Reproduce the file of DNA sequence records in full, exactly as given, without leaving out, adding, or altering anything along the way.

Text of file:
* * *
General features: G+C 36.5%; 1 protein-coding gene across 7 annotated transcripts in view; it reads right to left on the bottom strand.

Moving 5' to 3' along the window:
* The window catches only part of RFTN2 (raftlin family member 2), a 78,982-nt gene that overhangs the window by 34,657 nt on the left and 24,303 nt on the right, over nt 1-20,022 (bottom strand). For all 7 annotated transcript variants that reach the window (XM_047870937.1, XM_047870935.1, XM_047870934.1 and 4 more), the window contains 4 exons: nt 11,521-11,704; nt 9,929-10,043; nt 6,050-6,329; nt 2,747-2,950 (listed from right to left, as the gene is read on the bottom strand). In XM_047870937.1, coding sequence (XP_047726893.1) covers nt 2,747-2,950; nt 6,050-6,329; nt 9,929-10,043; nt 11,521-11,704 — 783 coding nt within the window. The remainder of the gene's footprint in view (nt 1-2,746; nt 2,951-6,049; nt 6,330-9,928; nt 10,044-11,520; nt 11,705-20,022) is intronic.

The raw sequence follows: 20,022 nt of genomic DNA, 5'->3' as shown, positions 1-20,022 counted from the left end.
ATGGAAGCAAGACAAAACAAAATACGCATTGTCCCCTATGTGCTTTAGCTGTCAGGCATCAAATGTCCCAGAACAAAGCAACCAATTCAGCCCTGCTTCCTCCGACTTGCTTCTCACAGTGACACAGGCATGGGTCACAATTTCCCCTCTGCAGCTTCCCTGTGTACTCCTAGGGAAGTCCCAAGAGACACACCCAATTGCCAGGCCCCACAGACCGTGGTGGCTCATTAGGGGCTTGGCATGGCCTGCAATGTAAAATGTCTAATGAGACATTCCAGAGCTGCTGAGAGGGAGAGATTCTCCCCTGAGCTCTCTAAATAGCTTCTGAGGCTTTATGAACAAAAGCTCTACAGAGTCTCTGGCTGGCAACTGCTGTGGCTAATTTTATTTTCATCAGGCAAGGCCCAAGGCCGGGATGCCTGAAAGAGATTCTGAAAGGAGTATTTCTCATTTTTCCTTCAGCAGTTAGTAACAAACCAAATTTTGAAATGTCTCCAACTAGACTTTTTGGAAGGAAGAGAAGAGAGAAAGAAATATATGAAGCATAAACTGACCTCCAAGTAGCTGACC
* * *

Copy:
General features: G+C 36.5%; 1 protein-coding gene across 7 annotated transcripts in view; it reads right to left on the bottom strand.

Moving 5' to 3' along the window:
* The window catches only part of RFTN2 (raftlin family member 2), a 78,982-nt gene that overhangs the window by 34,657 nt on the left and 24,303 nt on the right, over nt 1-20,022 (bottom strand). For all 7 annotated transcript variants that reach the window (XM_047870937.1, XM_047870935.1, XM_047870934.1 and 4 more), the window contains 4 exons: nt 11,521-11,704; nt 9,929-10,043; nt 6,050-6,329; nt 2,747-2,950 (listed from right to left, as the gene is read on the bottom strand). In XM_047870937.1, coding sequence (XP_047726893.1) covers nt 2,747-2,950; nt 6,050-6,329; nt 9,929-10,043; nt 11,521-11,704 — 783 coding nt within the window. The remainder of the gene's footprint in view (nt 1-2,746; nt 2,951-6,049; nt 6,330-9,928; nt 10,044-11,520; nt 11,705-20,022) is intronic.

The raw sequence follows: 20,022 nt of genomic DNA, 5'->3' as shown, positions 1-20,022 counted from the left end.
ATGGAAGCAAGACAAAACAAAATACGCATTGTCCCCTATGTGCTTTAGCTGTCAGGCATCAAATGTCCCAGAACAAAGCAACCAATTCAGCCCTGCTTCCTCCGACTTGCTTCTCACAGTGACACAGGCATGGGTCACAATTTCCCCTCTGCAGCTTCCCTGTGTACTCCTAGGGAAGTCCCAAGAGACACACCCAATTGCCAGGCCCCACAGACCGTGGTGGCTCATTAGGGGCTTGGCATGGCCTGCAATGTAAAATGTCTAATGAGACATTCCAGAGCTGCTGAGAGGGAGAGATTCTCCCCTGAGCTCTCTAAATAGCTTCTGAGGCTTTATGAACAAAAGCTCTACAGAGTCTCTGGCTGGCAACTGCTGTGGCTAATTTTATTTTCATCAGGCAAGGCCCAAGGCCGGGATGCCTGAAAGAGATTCTGAAAGGAGTATTTCTCATTTTTCCTTCAGCAGTTAGTAACAAACCAAATTTTGAAATGTCTCCAACTAGACTTTTTGGAAGGAAGAGAAGAGAGAAAGAAATATATGAAGCATAAACTGACCTCCAAGTAGCTGACC